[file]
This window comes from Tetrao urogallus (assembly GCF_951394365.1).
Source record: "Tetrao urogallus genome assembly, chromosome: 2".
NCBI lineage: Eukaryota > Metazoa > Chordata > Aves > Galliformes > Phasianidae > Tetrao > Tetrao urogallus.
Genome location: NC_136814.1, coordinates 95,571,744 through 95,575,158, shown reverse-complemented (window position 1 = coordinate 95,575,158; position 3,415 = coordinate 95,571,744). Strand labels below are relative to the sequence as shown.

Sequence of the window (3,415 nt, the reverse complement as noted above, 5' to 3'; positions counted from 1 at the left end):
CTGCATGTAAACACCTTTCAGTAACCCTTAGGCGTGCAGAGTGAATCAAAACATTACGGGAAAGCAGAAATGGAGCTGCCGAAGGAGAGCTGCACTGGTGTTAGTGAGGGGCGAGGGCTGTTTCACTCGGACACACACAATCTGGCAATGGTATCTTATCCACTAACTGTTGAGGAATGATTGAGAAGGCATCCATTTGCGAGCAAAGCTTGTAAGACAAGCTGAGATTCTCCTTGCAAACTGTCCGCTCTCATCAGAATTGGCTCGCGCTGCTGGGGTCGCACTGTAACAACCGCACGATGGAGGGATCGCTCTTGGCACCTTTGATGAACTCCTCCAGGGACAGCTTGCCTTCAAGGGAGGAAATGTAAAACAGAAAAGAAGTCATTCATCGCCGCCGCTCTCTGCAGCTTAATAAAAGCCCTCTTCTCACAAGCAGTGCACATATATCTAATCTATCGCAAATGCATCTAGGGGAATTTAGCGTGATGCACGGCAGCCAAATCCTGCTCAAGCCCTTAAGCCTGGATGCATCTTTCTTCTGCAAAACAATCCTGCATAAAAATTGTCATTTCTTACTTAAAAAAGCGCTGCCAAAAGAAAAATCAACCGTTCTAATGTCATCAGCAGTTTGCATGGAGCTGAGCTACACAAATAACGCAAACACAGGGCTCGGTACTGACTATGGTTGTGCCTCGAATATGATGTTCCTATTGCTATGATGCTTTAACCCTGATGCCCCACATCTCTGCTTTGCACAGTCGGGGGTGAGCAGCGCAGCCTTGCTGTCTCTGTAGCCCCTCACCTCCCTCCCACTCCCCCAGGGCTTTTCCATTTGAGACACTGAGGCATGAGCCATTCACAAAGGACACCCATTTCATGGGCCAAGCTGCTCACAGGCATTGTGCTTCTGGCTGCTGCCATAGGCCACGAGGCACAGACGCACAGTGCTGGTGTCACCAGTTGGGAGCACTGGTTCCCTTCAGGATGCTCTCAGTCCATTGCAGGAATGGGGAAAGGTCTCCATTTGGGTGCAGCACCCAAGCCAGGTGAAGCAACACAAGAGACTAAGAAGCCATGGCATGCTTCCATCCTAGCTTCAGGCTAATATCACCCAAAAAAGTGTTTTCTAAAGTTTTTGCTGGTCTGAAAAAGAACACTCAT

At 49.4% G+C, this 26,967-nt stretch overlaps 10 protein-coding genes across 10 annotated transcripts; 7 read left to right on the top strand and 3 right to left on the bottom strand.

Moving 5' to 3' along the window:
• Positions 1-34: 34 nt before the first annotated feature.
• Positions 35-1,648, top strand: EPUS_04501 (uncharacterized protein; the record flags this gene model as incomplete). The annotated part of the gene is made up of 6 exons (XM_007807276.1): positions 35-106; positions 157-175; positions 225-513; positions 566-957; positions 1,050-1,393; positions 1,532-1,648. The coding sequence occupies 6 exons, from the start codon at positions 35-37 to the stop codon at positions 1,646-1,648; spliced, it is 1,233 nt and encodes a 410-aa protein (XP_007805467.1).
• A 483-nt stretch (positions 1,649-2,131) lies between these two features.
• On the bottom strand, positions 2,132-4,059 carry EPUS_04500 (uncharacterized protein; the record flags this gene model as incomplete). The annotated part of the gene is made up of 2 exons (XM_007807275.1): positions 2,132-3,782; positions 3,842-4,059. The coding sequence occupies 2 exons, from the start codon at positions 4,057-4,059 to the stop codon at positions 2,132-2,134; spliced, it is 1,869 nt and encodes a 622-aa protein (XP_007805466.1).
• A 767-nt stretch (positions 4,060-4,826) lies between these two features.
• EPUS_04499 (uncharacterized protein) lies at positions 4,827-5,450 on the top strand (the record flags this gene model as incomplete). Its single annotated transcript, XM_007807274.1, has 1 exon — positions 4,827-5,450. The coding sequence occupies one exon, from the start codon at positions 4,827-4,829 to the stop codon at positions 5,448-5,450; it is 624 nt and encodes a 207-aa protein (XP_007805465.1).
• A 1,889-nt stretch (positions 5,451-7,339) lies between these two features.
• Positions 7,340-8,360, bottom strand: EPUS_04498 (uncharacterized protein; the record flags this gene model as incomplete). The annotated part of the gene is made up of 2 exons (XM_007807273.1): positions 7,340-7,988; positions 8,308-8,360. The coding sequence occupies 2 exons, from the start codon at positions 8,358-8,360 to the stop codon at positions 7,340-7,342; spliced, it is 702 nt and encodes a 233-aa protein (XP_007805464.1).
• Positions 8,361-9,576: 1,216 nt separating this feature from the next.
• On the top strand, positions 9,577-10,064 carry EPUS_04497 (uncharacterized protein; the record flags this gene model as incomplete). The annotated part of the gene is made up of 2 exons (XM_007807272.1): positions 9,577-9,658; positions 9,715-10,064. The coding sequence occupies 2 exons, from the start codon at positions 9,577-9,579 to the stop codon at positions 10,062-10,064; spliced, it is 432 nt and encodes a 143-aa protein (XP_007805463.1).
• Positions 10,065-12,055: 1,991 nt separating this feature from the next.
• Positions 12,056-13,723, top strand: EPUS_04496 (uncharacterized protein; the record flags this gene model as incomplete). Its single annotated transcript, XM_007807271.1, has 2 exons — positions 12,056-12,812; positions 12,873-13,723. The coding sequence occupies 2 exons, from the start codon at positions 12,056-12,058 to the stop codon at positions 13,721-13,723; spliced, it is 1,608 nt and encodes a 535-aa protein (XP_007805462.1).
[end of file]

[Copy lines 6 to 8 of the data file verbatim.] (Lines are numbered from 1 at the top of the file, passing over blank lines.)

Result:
CTGCATGTAAACACCTTTCAGTAACCCTTAGGCGTGCAGAGTGAATCAAAACATTACGGGAAAGCAGAAATGGAGCTGCCGAAGGAGAGCTGCACTGGTGTTAGTGAGGGGCGAGGGCTGTTTCACTCGGACACACACAATCTGGCAATGGTATCTTATCCACTAACTGTTGAGGAATGATTGAGAAGGCATCCATTTGCGAGCAAAGCTTGTAAGACAAGCTGAGATTCTCCTTGCAAACTGTCCGCTCTCATCAGAATTGGCTCGCGCTGCTGGGGTCGCACTGTAACAACCGCACGATGGAGGGATCGCTCTTGGCACCTTTGATGAACTCCTCCAGGGACAGCTTGCCTTCAAGGGAGGAAATGTAAAACAGAAAAGAAGTCATTCATCGCCGCCGCTCTCTGCAGCTTAATAAAAGCCCTCTTCTCACAAGCAGTGCACATATATCTAATCTATCGCAAATGCATCTAGGGGAATTTAGCGTGATGCACGGCAGCCAAATCCTGCTCAAGCCCTTAAGCCTGGATGCATCTTTCTTCTGCAAAACAATCCTGCATAAAAATTGTCATTTCTTACTTAAAAAAGCGCTGCCAAAAGAAAAATCAACCGTTCTAATGTCATCAGCAGTTTGCATGGAGCTGAGCTACACAAATAACGCAAACACAGGGCTCGGTACTGACTATGGTTGTGCCTCGAATATGATGTTCCTATTGCTATGATGCTTTAACCCTGATGCCCCACATCTCTGCTTTGCACAGTCGGGGGTGAGCAGCGCAGCCTTGCTGTCTCTGTAGCCCCTCACCTCCCTCCCACTCCCCCAGGGCTTTTCCATTTGAGACACTGAGGCATGAGCCATTCACAAAGGACACCCATTTCATGGGCCAAGCTGCTCACAGGCATTGTGCTTCTGGCTGCTGCCATAGGCCACGAGGCACAGACGCACAGTGCTGGTGTCACCAGTTGGGAGCACTGGTTCCCTTCAGGATGCTCTCAGTCCATTGCAGGAATGGGGAAAGGTCTCCATTTGGGTGCAGCACCCAAGCCAGGTGAAGCAACACAAGAGACTAAGAAGCCATGGCATGCTTCCATCCTAGCTTCAGGCTAATATCACCCAAAAAAGTGTTTTCTAAAGTTTTTGCTGGTCTGAAAAAGAACACTCAT

At 49.4% G+C, this 26,967-nt stretch overlaps 10 protein-coding genes across 10 annotated transcripts; 7 read left to right on the top strand and 3 right to left on the bottom strand.

Moving 5' to 3' along the window: